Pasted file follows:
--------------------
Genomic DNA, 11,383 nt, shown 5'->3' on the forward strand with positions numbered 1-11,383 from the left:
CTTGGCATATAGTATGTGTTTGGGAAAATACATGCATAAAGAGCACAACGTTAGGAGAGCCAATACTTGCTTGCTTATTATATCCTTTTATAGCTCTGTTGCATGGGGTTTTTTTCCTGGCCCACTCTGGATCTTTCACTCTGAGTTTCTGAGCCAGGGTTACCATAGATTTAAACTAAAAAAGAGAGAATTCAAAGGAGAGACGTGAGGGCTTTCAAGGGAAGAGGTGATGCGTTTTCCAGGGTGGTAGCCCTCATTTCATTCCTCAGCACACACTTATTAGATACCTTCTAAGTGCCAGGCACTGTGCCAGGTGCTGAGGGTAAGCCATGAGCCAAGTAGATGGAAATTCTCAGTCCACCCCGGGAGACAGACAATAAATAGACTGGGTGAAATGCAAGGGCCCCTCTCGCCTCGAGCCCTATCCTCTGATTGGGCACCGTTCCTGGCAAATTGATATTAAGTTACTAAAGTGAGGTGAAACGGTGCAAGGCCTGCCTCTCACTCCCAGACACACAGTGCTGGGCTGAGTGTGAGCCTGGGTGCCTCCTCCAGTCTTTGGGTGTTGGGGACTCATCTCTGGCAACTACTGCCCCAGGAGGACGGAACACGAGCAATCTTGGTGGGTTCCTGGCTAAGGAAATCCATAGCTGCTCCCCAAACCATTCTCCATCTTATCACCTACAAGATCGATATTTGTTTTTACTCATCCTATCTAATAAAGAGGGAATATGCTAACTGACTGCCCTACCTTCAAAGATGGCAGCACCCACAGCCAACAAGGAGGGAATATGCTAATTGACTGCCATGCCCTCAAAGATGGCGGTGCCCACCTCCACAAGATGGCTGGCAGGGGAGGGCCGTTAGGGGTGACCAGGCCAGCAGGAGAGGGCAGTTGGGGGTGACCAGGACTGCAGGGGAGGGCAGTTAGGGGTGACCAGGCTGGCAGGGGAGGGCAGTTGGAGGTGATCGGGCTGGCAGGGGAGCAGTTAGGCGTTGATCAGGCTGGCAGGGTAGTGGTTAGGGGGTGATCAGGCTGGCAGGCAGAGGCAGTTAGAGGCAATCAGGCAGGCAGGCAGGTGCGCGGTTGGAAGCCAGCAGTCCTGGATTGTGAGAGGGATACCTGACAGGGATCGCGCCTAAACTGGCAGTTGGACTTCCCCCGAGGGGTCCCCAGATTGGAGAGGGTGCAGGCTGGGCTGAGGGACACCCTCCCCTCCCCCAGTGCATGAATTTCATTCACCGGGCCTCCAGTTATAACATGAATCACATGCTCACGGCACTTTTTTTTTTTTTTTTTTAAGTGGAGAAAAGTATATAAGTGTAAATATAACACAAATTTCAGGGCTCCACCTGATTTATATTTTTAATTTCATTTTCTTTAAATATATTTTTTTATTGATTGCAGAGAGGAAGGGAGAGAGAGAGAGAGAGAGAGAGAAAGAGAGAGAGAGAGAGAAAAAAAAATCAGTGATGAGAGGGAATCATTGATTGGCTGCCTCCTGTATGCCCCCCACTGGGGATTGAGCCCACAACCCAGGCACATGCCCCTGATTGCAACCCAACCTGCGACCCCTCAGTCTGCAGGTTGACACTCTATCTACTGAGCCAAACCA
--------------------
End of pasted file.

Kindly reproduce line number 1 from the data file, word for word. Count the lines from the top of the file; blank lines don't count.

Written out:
Genomic DNA, 11,383 nt, shown 5'->3' on the forward strand with positions numbered 1-11,383 from the left: